Eating Well In Paris First Stop At Chez Georges

Eating Well In Paris First Stop At Chez Georges



When you stay in​ Paris for a​ short while, eating out at​ a​ decent, reasonably priced restaurant may become a​ silly game of​ trial and error. in​ this new series of​ articles, I will recommend several places no traveler will ever regret having tried out!


Facing the eating-out issue


When it​ comes eating out in​ Paris, travelers unfamiliar with the city may have a​ hard time finding the right place to​ eat out. Consider it​ this way: you are to​ live, breathe and eat for a​ short while in​ a​ city which counts over 1,500 restaurants, in​ a​ country internationally known for its exquisite food. Where do you start from? And what guarantee do you have to​ hit the right spots for lunch and dinner?

A large number of​ my American friends select to​ follow their favorite travel guide’s recommendations. Good thinking. But there’s a​ downside to​ it: travelers tend use the same travel guides. And too many tourists kill authenticity.

The so-called ‘French cuisine’


Being born and having lived in​ France for 30 some years before I found my true home in​ America, I have an​ in-bred tendency to​ be extremely picky when it​ comes to​ food. When I travel back to​ Paris, I especially dislike being served so-so cuisine at​ over-inflated prices.

By the same token I find it​ very hard to​ accept that any of​ my American friends touring Paris be served run-of-the-mill food posing as​ ‘French cuisine’. Hence this new series of​ articles.

In the course of​ several recent trips to​ the French capital, I was introduced by local friends to​ a​ few restaurants I found to​ be absolutely noteworthy. My first stop will be ‘Chez Georges’.

The set


‘Chez Georges’ stands out tall amongst my recent discoveries.

I had received an​ invitation for lunch from Philippe H., an​ attorney-at-law who specializes in​ brokering deals in​ record time. Philippe has been lunching at​ ‘Chez Georges’ for the last 20 years or​ so, he is​ a​ fixture of​ the place. He even has his own table there. a​ very practical state of​ affairs, mind you, as​ ‘Chez Georges’ always operates at​ full capacity, and one needs to​ book at​ least 48 hours in​ advance to​ get a​ table.

The decor is​ typical French 1920-30, with a​ mosaic floor, large mirrors on the walls, dark brown wood panels, and sandish paint. The restaurant is​ divided in​ two rooms, both very narrow. The first room features a​ bar and a​ row of​ small square tables. Being close to​ the door and window panes, it​ is​ well lit. The room in​ the back is​ larger, with two rows of​ tables. It’s also darker, without any windows. The (small) kitchen is​ situated at​ the back of​ this room, and the restrooms another step behind.

The place is​ obviously packed, and very busy. it​ smells good food, and though guests are allowed to​ smoke I didn’t find cigarette smoke to​ be an​ issue. The whole atmosphere is​ congenial, vibrant and lively. No elevator music to​ bother you, but your neighbors’ voices may cover yours. Very Parisian, no doubt, but I saw several American folks having lunch there.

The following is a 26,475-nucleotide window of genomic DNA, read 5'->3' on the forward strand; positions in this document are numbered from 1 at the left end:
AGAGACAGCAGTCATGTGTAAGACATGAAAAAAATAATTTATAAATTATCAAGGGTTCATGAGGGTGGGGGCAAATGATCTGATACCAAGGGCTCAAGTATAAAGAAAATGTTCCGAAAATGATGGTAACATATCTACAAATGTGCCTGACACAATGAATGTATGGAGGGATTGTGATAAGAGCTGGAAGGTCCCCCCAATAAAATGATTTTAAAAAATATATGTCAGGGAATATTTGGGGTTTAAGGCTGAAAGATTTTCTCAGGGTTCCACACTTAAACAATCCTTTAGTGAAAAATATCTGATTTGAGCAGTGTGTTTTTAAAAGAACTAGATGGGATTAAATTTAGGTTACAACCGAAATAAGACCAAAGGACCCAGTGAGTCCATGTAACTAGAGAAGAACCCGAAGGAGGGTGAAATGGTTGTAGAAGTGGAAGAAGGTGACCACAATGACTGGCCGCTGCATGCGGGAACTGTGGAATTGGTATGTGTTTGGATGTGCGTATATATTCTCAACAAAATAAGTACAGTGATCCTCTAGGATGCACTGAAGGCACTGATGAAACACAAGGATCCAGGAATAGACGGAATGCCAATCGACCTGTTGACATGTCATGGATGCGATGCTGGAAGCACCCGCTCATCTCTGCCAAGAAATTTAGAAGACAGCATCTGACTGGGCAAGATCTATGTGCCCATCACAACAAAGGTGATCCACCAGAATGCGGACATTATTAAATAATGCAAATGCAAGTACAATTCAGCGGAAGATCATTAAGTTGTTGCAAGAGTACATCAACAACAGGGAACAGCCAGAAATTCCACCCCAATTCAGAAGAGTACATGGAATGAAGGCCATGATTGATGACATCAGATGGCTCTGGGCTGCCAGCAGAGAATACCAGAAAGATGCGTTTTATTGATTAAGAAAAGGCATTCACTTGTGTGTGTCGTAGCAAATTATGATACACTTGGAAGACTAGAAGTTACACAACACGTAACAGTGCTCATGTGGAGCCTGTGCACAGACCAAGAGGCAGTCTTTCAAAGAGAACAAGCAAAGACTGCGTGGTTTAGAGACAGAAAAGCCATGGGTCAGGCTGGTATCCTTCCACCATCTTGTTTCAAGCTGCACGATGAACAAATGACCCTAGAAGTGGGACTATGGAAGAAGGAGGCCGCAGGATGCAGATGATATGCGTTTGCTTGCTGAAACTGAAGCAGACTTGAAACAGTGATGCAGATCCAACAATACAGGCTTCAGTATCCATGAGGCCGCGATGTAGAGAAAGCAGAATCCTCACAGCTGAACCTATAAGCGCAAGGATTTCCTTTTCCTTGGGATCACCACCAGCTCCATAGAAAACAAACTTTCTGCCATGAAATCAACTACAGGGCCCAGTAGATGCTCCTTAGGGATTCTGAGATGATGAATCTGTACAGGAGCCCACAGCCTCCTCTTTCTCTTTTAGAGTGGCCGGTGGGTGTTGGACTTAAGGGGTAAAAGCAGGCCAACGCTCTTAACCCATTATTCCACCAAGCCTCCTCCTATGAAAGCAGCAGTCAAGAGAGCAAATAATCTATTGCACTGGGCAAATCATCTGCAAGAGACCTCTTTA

The feat


Our party of​ six was soon tended by Zoe the waitress, a​ sight for sore eyes. This smiling brunette is​ married to​ the restaurant manager, a​ friendly fellow who tends the bar and the cash register. Zoe has a​ nice word for everyone, can explain the menu in​ details, recommends what’s right for you, and moves about diligently.

The menu at​ ‘Chez Georges’ is​ as​ varied as​ appetizing. Everything on it​ spells French tradition. We decided to​ order a​ large selection of​ appetizers to​ share, including rillettes (a sort of​ pate made with pork, duck or​ goose), pink radish, herrings, museau (beef head pate), potato salad, and other delicacies.

The goods came in​ generous portions, and a​ couple of​ bottles of​ white Sancerre helped us gulp all this down. (Sancerre is​ a​ light red or​ white wine. it​ is​ made from black pinot or​ white sauvignon, and is​ grown in​ the Touraine region.) We were served two different types of​ fresh bread, including a​ delicious Poilane bread

We then attacked the entrees: duck filet with potatoes for me, please, served pink. (In my book, duck cooked to​ ‘done’ is​ unpalatable.) Soon came the plates, full up. My duck filet was perfectly cooked, and thick and tender as​ it​ should be. a​ wonderful abundance of​ gorgeous food! We accompanied the main fares with a​ bottle of​ red Chinon, a​ wine grown in​ my hometown. Things to​ get damned for!

All is​ well that ends well


The dessert was as​ succulent as​ the rest of​ this hearty meal. I had a​ Tarte Tatin, an​ caramelized apple pie baked ‘upside-down’. Apple slices are first baked on sugar, then covered with dough, and put in​ the oven again for a​ short while. When baked, the pie is​ turned over so that the dough now supports the apples. The result is​ a​ very tender pie, with a​ sweet but not overpowering taste of​ caramel. it​ is​ served with vanilla ice.

We all finished the meal on a​ good espresso. The check was very reasonable: it​ came to​ about 60 USD per person, for an​ unforgettable meal that included a​ ton of​ appetizers, six main fares, seven servings of​ dessert, 3 bottles of​ wine, and espressos for everyone. Expect to​ pay USD 30 on a​ lighter fare and less wine.

Though very hearty, my meal was easy to​ digest. I didn’t feel bloated afterwards, just slightly tipsy thanks to​ multiple servings of​ light wine. The products used were of​ very good quality, the bread freshly baked. The service we received was diligent and friendly.

Definitely a​ place I recommend you, my traveling friends!


Where?
Chez Georges
1 rue du Mail
75002 Paris
Tel: 33 (0)1 42 60 07 11
Lunch and dinner
Closed on week-ends and holidays
Book a​ table at​ least 48h in​ advance




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